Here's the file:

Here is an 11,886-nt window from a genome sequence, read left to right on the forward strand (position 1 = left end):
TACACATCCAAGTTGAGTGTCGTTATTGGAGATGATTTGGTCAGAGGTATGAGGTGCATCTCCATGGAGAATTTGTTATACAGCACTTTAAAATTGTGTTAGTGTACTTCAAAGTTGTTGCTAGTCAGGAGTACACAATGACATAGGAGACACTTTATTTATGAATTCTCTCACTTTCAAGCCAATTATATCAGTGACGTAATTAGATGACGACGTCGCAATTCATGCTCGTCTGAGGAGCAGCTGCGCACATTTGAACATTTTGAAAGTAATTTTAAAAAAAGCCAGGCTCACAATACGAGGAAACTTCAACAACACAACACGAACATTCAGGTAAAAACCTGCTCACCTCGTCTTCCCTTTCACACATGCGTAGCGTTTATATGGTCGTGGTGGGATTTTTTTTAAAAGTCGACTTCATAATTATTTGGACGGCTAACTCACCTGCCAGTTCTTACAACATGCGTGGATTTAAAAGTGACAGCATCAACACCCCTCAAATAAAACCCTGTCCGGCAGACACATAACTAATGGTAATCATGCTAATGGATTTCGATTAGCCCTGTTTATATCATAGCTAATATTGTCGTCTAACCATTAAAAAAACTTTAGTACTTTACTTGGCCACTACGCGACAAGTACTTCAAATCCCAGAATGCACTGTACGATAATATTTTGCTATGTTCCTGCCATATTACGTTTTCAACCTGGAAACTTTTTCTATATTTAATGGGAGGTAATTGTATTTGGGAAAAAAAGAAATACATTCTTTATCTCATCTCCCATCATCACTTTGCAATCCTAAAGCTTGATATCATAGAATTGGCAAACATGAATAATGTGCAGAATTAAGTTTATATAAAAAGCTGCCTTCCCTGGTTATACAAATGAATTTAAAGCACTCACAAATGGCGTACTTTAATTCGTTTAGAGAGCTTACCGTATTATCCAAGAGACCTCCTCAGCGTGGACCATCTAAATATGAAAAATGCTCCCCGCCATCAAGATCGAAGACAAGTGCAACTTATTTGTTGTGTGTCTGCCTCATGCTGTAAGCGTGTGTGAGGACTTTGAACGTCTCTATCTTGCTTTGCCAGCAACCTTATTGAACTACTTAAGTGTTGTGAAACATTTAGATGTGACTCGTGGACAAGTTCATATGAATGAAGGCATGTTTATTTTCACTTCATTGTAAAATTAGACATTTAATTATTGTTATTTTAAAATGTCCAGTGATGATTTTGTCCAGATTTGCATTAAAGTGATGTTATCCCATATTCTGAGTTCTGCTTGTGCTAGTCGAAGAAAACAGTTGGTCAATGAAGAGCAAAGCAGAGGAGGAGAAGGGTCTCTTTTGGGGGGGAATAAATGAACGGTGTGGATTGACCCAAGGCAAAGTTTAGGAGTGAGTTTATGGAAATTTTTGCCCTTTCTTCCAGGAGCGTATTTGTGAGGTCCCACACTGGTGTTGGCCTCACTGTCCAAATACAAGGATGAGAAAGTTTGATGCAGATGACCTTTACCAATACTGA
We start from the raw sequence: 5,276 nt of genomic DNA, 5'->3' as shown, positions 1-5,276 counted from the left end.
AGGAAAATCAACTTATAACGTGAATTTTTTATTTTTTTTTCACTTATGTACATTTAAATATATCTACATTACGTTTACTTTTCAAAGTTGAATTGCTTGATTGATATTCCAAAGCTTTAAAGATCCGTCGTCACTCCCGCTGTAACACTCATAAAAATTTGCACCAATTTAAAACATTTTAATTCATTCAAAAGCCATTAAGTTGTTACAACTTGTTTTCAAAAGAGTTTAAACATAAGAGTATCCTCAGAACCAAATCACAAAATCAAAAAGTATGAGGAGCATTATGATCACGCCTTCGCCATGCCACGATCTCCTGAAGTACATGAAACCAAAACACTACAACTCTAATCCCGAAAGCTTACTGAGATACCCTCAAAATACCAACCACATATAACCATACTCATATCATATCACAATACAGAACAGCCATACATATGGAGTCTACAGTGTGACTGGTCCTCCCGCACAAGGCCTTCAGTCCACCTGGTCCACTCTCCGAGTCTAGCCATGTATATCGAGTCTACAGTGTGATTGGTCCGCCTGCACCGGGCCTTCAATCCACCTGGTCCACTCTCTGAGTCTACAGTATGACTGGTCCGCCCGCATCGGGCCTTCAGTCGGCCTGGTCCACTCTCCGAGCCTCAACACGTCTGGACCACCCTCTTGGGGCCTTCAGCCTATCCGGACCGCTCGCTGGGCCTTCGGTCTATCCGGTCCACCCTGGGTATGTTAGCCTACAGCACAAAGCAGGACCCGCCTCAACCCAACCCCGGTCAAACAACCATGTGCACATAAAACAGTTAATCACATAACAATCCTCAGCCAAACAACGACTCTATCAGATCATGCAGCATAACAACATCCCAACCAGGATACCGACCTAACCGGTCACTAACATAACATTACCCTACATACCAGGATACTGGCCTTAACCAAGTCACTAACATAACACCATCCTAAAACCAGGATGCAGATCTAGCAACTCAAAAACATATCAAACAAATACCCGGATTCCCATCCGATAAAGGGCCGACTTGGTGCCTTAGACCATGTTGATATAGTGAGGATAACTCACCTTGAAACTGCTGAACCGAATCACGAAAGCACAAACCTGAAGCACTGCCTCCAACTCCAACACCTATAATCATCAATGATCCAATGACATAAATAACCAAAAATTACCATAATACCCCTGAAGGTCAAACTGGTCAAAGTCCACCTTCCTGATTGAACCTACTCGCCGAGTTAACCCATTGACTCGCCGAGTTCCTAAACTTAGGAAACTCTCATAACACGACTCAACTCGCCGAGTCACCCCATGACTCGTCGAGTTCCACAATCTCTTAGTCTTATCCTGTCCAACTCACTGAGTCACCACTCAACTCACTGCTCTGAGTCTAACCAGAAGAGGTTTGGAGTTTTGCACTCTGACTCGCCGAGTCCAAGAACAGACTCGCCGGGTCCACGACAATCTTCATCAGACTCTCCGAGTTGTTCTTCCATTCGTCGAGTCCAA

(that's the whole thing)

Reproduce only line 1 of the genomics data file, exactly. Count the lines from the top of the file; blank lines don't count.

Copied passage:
Here is an 11,886-nt window from a genome sequence, read left to right on the forward strand (position 1 = left end):